Wednesday, September 21, 2022
Federal Trial in Purdue Sexual Assault Case Continues this Week
Purdue Sexual Assault Investigation Trial Starts Monday
A trial against two Purdue administrators for suspending a student after she made sexual assault allegations, which Purdue determined to be false, starts Monday.
The student, called Nancy Roe in court documents, claims in the federal lawsuit that Purdue’s sexual assault investigation procedure is gender discriminatory because it suspends students who don’t prove assault allegations to Purdue’s standards.
Purdue is also accused of violating the Fourteenth Amendment Due Process and Equal Protection clauses by reportedly not giving Roe any prior notice or an opportunity to respond before suspending her in 2017, the pretrial order reads.
See also Federal Suit Against Purdue Hinges on Texts, Recordings, Credible Claims in Sexual Assault Case
In the second day of testimony in a former student’s federal lawsuit against Purdue – Crux of the case: Did Purdue retaliate against her when it suspended her for two years after investigating her sexual assault claim, while having the person she accused write a 10-page term paper on consent as punishment for recording their dorm room encounter? – the word of the day was “incapacitated.”
Things hinged on Purdue’s determination that Nancy Roe – as the then-19-year-old student is identified in court documents – might have been intoxicated, but she wasn’t incapacitated when a fraternity member walked her to her residence hall on the Monday night of Grand Prix week in 2017 and wound up having sex with her.
On Tuesday, Purdue Dean of Students Katie Sermersheim said on the witness stand in a federal courtroom in Hammond that she stood by determination that the student lied about the incident, dragging another student into an investigation over something consensual.
In a related case brought by the accused man in the incident, Justice Amy Coney Barrett (pre-SCOTUS), wrote the opinion flagging Title IX for its potential "male bias." See Understanding Judge Barrett's Opinion in Doe v. Purdue
The case is here: Doe v. Purdue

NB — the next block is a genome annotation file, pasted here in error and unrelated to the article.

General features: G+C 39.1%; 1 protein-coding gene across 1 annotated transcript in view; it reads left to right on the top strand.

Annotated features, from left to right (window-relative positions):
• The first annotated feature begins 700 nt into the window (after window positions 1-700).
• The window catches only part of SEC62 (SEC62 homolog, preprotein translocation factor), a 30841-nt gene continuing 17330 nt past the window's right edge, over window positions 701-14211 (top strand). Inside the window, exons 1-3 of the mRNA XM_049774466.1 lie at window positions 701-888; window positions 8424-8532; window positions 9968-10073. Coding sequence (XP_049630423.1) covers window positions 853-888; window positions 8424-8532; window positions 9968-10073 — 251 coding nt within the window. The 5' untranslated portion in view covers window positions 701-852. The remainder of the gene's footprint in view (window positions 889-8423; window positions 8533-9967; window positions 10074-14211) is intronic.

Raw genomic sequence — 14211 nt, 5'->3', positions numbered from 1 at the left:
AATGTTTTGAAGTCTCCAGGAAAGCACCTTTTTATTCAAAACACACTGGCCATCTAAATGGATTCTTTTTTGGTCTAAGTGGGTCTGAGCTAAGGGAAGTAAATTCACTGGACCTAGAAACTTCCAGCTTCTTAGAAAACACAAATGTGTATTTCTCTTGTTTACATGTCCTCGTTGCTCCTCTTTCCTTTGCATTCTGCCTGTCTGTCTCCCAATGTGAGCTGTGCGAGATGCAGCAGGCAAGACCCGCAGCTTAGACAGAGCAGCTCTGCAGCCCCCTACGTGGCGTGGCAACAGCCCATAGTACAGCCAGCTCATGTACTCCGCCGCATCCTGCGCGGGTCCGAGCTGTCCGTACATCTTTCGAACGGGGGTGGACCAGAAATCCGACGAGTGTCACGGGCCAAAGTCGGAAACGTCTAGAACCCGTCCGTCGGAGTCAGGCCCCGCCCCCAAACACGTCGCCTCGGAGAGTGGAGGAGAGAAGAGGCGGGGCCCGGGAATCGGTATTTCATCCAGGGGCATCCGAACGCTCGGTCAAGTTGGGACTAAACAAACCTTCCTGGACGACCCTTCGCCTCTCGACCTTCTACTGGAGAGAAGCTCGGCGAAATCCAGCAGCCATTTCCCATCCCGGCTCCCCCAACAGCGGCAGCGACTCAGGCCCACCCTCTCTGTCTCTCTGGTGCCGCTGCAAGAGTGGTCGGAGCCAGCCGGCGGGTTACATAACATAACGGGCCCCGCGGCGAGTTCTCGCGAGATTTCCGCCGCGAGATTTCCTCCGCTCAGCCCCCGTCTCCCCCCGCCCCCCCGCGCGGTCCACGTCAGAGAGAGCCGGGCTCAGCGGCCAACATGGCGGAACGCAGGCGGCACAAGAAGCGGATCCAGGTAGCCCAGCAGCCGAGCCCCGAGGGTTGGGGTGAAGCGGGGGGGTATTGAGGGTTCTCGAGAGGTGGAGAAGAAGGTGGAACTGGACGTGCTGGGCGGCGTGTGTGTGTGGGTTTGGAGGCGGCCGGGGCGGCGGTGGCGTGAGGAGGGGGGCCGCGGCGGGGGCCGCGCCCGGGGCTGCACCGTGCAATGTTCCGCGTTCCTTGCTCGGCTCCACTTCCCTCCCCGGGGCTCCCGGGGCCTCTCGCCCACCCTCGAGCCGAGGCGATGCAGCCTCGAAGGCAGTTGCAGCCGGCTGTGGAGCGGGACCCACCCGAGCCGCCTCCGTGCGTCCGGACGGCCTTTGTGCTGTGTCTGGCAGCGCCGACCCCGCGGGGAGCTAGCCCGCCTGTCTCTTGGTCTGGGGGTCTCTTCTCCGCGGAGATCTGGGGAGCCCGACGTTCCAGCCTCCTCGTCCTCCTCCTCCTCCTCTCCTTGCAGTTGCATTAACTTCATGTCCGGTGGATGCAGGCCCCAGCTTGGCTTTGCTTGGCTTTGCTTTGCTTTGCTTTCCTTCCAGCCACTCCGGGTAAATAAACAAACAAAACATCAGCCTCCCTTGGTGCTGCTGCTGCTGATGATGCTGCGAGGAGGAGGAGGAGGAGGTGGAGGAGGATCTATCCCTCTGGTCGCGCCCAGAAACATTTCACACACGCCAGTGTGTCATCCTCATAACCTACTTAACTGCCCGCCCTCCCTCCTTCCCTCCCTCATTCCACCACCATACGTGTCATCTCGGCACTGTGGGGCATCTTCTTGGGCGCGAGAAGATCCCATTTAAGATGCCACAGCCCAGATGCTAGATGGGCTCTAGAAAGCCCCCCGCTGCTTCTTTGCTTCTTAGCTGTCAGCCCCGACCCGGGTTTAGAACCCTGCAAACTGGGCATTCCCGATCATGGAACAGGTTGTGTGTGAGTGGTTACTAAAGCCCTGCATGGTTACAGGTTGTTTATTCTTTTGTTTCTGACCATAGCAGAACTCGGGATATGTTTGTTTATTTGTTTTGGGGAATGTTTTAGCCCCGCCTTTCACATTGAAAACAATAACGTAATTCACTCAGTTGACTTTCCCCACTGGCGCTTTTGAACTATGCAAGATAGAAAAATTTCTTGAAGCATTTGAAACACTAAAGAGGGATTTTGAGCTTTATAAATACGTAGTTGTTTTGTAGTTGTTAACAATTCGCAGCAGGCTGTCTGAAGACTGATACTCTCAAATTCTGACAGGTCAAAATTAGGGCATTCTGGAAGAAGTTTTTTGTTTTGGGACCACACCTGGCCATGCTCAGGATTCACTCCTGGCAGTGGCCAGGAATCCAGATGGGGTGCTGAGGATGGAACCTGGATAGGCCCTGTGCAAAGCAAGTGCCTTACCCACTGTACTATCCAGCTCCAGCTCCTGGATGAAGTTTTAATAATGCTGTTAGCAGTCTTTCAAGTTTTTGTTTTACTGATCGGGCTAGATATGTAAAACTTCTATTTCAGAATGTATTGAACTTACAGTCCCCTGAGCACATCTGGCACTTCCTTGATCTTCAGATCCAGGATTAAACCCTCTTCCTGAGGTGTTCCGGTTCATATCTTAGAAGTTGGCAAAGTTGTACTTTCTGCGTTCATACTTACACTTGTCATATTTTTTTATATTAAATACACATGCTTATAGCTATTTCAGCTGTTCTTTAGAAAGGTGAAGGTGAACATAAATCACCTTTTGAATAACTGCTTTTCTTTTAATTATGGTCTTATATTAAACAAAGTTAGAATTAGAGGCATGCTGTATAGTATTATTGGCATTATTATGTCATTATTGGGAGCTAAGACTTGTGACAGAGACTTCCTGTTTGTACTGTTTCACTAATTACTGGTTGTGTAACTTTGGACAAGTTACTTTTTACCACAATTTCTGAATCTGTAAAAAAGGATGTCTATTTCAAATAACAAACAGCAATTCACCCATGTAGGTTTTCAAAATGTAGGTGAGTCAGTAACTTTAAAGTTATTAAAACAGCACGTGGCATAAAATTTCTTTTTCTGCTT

Purdue students John and Jane had consensual sexual intercourse 15-20 times. Jane’s behavior became erratic. Jane attempted suicide. Weeks later, John reported Jane’s suicide attempt to an advisor. Jane was upset and distanced herself from John. Months later, during Sexual Assault Awareness Month, Jane alleged that while sleeping with John, she woke to him groping her over her clothes. Jane says she reprimanded John. John then purportedly confessed that he had digitally penetrated her while she was sleeping weeks earlier. Jane told the university that John had gone through her underwear drawer, chased her through a hallway while joking about tasering her, gone to her room unannounced, and lost his temper in front of her. Purdue pursued Jane’s allegations although Jane did not file a formal complaint. John was suspended from Navy ROTC, banned from buildings where Jane had classes and from his dining hall. John submitted a denial, noting that after the alleged incidents, Jane texted him over the holidays, sent his family cookies, and invited him to her room. Investigators neither gave him a copy of the report nor shared its contents. Moments before his committee appearance, he learned that it falsely claimed that he had confessed and failed to describe Jane’s suicide attempt. Jane neither appeared nor submitted a written statement. The panel refused John permission to present witnesses. John was found guilty by a preponderance of the evidence. Purdue suspended him for a year and imposed conditions on his readmission. The ROTC program terminated his scholarship. John sued, asserting Purdue used flawed procedures and violated Title IX by imposing a punishment infected by sex bias. A magistrate dismissed. The Seventh Circuit reversed. John adequately alleged violations of both the Fourteenth Amendment and Title IX